The cutouts and electrode areas of first middle layer 30 are positioned relative to each other and to the flow of the sample fluid in sample fluid channel 112 such that the possible carryover from one electrode area to another electrode area could be minimized. Using fluid sample end 110 of sensor 10 as a reference point, the arrangements of the electrode areas could be W1-W2-R, W1-R-W2, R-W1-W2, W2-W1-R, W2-R-W1, or R-W2-W1. The preferred position for analytes having more than one competing substrate reaction such as the creatinine sensor was found to be W1-R-W2. The preferred position for analytes having only one substrate reaction such as glucose and cholesterol was found to be R-W1-W2.

Second middle layer 40 has a U-shaped channel cutout 42 located at second layer sensor end 41. The length of channel cutout 42 is such that when second middle layer 40 is layered on top of first middle layer 30, electrode areas W1, W2 and R are within the space defined by channel cutout 42. The thickness of second middle layer 40 was found to be important for the speed of the sample fluid flow into sample fluid channel 112, which is filled by capillary action of the sample fluid.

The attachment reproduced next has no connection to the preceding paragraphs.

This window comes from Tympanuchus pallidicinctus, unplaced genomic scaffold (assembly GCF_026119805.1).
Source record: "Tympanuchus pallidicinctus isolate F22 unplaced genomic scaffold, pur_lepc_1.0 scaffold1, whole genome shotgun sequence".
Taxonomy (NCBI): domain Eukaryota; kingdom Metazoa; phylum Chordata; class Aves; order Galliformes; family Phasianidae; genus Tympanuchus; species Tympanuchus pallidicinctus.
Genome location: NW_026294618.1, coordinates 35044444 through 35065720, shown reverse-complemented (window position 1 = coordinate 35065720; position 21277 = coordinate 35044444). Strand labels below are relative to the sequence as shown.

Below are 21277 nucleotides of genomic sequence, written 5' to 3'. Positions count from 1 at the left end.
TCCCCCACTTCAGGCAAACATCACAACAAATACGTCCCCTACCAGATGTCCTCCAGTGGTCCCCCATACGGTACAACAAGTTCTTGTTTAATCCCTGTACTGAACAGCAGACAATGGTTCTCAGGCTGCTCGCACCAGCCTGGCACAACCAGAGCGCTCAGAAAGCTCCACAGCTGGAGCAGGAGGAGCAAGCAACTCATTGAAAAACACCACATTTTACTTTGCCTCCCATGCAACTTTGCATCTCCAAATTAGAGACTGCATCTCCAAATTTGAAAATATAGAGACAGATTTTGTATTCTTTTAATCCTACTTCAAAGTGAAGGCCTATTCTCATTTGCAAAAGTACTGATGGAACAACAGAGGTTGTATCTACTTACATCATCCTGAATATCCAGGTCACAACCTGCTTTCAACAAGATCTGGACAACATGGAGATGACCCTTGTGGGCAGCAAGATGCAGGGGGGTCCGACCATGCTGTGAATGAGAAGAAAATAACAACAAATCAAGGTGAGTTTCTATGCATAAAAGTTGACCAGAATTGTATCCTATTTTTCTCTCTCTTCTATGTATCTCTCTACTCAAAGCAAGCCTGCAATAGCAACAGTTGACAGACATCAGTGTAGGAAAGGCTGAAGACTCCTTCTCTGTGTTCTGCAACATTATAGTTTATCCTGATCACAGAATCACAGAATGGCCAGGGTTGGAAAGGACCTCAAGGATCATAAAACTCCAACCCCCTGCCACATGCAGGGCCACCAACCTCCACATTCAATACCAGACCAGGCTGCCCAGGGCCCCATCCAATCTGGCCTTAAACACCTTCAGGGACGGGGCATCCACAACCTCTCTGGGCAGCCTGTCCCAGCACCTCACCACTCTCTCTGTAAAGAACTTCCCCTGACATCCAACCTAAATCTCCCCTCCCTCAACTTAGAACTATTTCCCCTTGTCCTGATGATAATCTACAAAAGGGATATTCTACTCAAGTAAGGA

Top layer 50, which is placed over second middle layer 40, has a vent opening 52 spaced from fluid sample end 110 of sensor 10 to insure that sample fluid in fluid channel 112 will completely cover electrode areas W1, W2 and R. Vent opening 52 is placed in top layer 50 so that it will align somewhat with the bottom of channel cutout 42 of second middle layer 40. Preferably, vent opening 52 will expose a portion of and partially overlay the bottom of the U-shaped cutout 42 of second middle layer 40.